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I’m singing in the rainforest – Researchers find striking similarities between bird song and human music


Chris Merkord

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BioDivLibrary, Flickr
The origin of human music has long been the subject of intense discussion between philosophers, cultural scientists and naturalists. Researchers from the Max Planck Institute for Ornithology in Seewiesen, Germany and Cornish College of the Arts in Seattle, US, have now found striking parallels between our music and the song of a small brown bird living in the Amazon region. The Musician Wren favors consonant over dissonant intervals, something that has rarely been observed in other animal species before. This bird’s musicality goes even further: it prefers to sing perfect consonances (octaves, perfect fifths, and perfect fourths) over imperfect consonances leading to some passages which may sound to human listeners as if they are structured around a tonal center.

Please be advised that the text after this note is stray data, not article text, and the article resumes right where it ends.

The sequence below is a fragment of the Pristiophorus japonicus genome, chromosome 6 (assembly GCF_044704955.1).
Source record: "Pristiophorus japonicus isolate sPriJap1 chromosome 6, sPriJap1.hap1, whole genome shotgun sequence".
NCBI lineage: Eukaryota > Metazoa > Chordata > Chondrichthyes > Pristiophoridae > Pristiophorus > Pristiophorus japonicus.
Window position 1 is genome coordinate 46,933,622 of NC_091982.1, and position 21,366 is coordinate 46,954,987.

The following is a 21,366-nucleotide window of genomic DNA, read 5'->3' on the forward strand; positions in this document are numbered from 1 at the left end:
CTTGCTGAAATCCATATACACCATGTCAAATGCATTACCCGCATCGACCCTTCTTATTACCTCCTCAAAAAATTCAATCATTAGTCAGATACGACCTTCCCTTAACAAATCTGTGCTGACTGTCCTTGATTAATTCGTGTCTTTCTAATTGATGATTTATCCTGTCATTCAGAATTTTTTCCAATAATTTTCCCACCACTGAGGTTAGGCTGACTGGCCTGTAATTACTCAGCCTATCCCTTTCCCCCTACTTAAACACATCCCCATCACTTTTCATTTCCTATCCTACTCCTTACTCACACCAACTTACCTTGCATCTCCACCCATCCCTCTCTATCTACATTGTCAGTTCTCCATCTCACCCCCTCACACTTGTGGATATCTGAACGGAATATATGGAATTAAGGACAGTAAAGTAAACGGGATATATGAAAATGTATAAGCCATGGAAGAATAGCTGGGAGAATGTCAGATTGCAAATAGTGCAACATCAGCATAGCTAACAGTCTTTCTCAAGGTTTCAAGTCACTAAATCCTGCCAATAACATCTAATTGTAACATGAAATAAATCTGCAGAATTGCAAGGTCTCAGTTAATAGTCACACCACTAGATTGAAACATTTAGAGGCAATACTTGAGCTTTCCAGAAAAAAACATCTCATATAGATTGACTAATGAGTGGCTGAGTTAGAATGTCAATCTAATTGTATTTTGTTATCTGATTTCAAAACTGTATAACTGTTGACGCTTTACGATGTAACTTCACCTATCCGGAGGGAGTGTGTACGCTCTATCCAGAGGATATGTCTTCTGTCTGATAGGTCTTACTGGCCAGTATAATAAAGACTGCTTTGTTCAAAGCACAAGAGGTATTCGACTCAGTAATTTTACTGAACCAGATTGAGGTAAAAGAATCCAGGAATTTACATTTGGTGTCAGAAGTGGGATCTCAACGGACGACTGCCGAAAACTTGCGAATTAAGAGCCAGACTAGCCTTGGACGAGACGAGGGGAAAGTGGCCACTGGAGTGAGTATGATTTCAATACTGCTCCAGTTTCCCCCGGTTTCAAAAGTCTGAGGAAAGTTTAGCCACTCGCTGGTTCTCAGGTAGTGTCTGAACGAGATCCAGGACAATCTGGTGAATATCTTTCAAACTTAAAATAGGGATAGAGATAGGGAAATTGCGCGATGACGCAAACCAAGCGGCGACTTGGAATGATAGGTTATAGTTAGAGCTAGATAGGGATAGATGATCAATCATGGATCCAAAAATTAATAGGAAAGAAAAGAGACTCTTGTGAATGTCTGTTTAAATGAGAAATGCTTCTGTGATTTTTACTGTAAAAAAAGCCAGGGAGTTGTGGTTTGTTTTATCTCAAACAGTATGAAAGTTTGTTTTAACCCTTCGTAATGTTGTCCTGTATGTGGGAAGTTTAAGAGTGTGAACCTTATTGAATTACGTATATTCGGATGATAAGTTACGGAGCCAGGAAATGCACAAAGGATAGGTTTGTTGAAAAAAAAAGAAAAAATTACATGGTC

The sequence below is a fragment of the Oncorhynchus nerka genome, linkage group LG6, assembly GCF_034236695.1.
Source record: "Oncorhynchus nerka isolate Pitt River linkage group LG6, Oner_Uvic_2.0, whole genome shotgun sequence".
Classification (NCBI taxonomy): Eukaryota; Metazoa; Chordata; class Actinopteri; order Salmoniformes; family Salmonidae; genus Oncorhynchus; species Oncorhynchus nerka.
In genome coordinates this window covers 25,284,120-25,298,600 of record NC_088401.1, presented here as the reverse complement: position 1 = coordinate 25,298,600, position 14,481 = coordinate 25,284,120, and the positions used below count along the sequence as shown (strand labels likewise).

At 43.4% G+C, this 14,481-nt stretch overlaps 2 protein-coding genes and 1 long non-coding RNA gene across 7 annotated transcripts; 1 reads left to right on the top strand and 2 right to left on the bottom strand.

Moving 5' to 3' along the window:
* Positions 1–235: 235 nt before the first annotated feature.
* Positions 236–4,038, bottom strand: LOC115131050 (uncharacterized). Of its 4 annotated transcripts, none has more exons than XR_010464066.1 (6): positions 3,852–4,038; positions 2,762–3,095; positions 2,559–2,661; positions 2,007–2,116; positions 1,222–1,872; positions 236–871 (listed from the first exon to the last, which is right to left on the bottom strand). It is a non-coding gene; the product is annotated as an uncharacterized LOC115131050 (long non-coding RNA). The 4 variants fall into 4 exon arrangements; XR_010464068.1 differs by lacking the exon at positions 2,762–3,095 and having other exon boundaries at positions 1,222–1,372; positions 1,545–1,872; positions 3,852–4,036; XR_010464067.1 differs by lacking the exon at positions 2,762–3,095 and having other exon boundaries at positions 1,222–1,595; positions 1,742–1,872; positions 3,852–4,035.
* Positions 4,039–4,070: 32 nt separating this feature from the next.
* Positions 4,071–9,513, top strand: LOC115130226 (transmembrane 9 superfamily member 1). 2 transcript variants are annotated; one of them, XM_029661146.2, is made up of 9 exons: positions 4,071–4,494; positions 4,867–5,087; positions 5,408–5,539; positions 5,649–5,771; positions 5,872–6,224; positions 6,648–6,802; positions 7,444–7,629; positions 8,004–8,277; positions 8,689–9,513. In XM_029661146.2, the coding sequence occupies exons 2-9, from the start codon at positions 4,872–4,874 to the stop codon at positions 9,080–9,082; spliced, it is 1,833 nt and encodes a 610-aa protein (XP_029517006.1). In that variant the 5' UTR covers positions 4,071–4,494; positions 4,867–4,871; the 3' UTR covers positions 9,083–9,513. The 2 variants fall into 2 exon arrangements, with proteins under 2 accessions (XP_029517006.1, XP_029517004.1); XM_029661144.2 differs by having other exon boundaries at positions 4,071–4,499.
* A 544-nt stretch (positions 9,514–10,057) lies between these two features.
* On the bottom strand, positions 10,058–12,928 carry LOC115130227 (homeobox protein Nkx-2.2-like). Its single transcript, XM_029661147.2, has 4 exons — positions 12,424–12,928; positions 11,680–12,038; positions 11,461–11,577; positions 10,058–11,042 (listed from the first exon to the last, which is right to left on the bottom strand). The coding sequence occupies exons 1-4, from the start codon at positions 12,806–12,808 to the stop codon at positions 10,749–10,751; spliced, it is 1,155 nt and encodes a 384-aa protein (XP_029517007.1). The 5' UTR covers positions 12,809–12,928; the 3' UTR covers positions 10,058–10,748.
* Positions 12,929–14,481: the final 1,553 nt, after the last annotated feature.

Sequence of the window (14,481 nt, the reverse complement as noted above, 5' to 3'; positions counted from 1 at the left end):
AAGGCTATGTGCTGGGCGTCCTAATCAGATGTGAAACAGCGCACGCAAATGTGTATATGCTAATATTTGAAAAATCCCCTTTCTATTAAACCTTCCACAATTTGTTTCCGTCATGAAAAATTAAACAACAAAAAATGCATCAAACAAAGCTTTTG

Read the full article: http://www.thealmagest.com/im-singing-rainforest-researchers-find-striking-similarities-bird-song-human-music/6535

 

This article is based on the following original work:

Emily Doolittle & Henrik Brumm: O Canto do Uirapuru: Consonant intervals and patterns in the song of the musician wren. Journal of Interdisciplinary Music Studies. (Open Access, pdf available under http://www.musicstudies.org/)

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